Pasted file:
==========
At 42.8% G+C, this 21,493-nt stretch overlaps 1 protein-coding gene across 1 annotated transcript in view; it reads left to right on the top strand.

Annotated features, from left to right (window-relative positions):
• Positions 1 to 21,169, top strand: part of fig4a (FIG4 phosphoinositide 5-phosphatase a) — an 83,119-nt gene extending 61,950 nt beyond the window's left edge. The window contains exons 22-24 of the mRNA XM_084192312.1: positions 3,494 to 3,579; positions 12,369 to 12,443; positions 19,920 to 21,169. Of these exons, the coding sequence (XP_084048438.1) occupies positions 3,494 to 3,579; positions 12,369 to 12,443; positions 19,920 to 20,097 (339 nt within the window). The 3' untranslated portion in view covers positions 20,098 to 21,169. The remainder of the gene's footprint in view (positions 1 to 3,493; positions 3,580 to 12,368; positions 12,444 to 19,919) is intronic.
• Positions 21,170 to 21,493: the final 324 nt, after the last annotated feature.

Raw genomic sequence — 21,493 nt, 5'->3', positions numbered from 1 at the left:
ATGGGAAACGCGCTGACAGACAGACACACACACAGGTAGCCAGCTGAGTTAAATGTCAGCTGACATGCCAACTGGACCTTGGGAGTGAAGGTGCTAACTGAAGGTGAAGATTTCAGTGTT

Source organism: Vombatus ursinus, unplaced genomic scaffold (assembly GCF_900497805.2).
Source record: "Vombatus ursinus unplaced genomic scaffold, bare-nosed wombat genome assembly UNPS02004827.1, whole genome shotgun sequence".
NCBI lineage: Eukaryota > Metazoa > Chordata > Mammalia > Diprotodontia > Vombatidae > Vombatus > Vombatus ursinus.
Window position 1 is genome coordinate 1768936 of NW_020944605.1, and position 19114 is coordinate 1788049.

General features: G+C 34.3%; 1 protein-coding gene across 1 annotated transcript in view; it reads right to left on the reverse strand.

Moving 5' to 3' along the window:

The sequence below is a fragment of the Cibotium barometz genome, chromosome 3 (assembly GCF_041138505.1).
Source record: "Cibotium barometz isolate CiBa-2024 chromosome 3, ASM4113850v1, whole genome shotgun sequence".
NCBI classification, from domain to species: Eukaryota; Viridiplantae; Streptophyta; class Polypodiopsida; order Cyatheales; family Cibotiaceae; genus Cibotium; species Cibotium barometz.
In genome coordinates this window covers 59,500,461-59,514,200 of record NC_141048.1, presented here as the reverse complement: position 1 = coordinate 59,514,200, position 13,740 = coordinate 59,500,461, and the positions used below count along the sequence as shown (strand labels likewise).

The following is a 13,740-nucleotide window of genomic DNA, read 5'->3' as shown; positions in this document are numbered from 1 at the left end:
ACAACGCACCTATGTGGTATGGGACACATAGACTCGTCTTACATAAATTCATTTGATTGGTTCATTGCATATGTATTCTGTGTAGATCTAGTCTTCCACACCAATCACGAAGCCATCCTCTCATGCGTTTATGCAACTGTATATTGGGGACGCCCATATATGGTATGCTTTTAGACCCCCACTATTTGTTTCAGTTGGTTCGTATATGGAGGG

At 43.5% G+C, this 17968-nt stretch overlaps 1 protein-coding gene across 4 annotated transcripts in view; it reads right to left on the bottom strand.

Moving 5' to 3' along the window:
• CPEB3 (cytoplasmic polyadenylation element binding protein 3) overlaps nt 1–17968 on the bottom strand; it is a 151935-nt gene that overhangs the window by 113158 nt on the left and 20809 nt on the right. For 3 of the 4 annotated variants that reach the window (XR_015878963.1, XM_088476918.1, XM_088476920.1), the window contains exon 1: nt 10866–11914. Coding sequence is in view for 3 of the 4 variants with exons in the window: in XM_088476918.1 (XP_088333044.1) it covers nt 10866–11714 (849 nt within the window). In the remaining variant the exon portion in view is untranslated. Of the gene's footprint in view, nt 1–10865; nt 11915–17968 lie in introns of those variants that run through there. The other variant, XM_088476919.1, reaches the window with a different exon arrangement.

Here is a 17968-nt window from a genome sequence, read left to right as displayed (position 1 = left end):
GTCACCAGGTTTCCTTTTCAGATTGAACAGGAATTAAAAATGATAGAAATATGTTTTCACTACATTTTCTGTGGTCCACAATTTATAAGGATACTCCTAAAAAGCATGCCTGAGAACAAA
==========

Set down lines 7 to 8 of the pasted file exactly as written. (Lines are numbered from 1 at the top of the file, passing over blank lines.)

Source organism: Vombatus ursinus, unplaced genomic scaffold (assembly GCF_900497805.2).
Source record: "Vombatus ursinus unplaced genomic scaffold, bare-nosed wombat genome assembly UNPS02004827.1, whole genome shotgun sequence".